The myth of natural talent

We love to think stars are born not made but the truth, writes AMY BOX, is that “natural talent” alone won’t get you to the top. It takes hard work and dedication to succeed in the music business – and it’s time we recognised it.

“You’re so lucky, being born with that voice!” Well-intentioned comments like this could be doing more damage than you think….

Telling an accomplished singer that they’re “lucky” undermines all the hard work they’ve put into developing their craft. There’s no luck about it. This singer has spent hours with their vocal coach and in the practise room. They’ve spent years developing technique and have travelled miles to see specialist teachers. They have worked hard. And they deserve to be recognised for it.


Before you shout me down, I know some people are born with more musical ability. In other words, singing comes more naturally to them which means they’ll find learning easier and will develop their skill faster.

But is this different to being born with a more mathematical brain, or finding sports easy and fun, or being drawn towards crafting or woodwork? Does that mean people without these abilities can’t do any of these things? Of course not!

The problem with believing a person is “born” with a natural talent which turns them into Ed Sheeran, is it just isn’t true.

Think of it this way – would you ever look at an athlete and comment on their natural ability to complete a 200m sprint in record time, or how lucky they are to be able to throw a javelin so effortlessly? I’m guessing not. But we all seem to think we can talk about singers this way.

Singing has become something we view as a talent, rather than a skill. Most people I speak to view singing as something that a select few are born with; the rest of us either cope with what little skill we have, or we don’t try at all. We’re defeated before we even begin. I believe it’s our job as singers, teachers and voice enthusiasts to change this view.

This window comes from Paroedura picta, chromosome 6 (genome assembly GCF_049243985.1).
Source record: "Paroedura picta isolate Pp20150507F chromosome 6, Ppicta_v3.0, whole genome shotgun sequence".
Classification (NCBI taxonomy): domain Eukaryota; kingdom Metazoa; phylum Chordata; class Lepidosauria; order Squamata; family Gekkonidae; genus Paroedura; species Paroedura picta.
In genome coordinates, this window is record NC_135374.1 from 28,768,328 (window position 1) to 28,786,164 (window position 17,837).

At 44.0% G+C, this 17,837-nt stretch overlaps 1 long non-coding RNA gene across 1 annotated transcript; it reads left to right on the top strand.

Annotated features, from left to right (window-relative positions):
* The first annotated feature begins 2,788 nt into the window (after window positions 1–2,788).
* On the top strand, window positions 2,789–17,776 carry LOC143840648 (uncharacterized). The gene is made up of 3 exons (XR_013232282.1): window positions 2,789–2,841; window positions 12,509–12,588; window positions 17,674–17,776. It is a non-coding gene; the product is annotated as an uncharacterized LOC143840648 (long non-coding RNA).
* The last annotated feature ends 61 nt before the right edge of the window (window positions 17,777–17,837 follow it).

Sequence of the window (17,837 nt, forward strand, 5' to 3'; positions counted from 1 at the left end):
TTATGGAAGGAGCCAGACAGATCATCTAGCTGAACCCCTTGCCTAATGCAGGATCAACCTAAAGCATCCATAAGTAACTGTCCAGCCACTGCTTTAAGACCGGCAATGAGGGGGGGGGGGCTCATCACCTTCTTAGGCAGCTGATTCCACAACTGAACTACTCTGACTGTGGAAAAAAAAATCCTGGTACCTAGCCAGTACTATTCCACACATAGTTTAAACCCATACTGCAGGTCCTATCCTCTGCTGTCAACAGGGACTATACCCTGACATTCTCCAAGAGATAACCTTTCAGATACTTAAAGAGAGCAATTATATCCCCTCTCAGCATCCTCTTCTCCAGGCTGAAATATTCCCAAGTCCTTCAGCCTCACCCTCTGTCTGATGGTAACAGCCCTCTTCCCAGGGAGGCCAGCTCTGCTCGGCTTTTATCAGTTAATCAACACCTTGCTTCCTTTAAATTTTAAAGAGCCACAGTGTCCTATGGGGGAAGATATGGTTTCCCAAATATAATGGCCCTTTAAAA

The voice is a muscle. It’s supported by surrounding nerves, cartilages, bone and tissue, but it’s still a muscle nonetheless. While the vocal muscle (or vocal cords), don’t technically strengthen the way other muscles in the body do – I find it useful to draw this comparison anyway. You wouldn’t expect to go to a gym for the first time and lift 100kg weights with no training. It takes time for the body to build the muscle for that job. The body strengthens over time; it develops; it builds stamina. The same can be said for the voice. It takes time, persistence, a whole lot of patience and the right sort of exercises to develop the vocal muscle – there is no quick fix.

Now think of your favourite artist. Got a little more respect for them with this in mind? I sure hope so.

This is a subject which comes up in conversation with students regularly. While it’s important to respect those vocal athletes who have trained hard to get their voices to that level – this way of thinking about the voice has a profoundly positive effect on the student too. When you know great results can be achieved through hard work, determination and the right training, (not by a magical gift given to a rare few), you can start to see the potential of your own voice in a new light.

So, next time you’re moved by a performance, please find another way of telling them you appreciate their hard work. Good alternatives are:

  • “That was incredible – I admire your skill!”
  • “Your (insert favourite part here) was just amazing”
  • or how about a simple yet effective; “I loved that!”.

And never, EVER, think you can’t, just because someone else was “born with a natural talent” and you find it more difficult. Singers who work hard often overtake singers with more “natural abilities” because, as the saying by Tim Notke goes, “hard work beats talent when talent doesn’t work hard”.

Amy Box is a professional singer, vocal coach and the founder of Business Choir. She is passionate about getting more people to sing whatever their ability, something which inspired the birth of Business Choir ( and continues to impact her teaching practice. Amy has a BA Honours Musical Theatre degree from Bath Spa University and is a qualified voice practitioner from The Voice College. She loves crisps and cats (but not at the same time).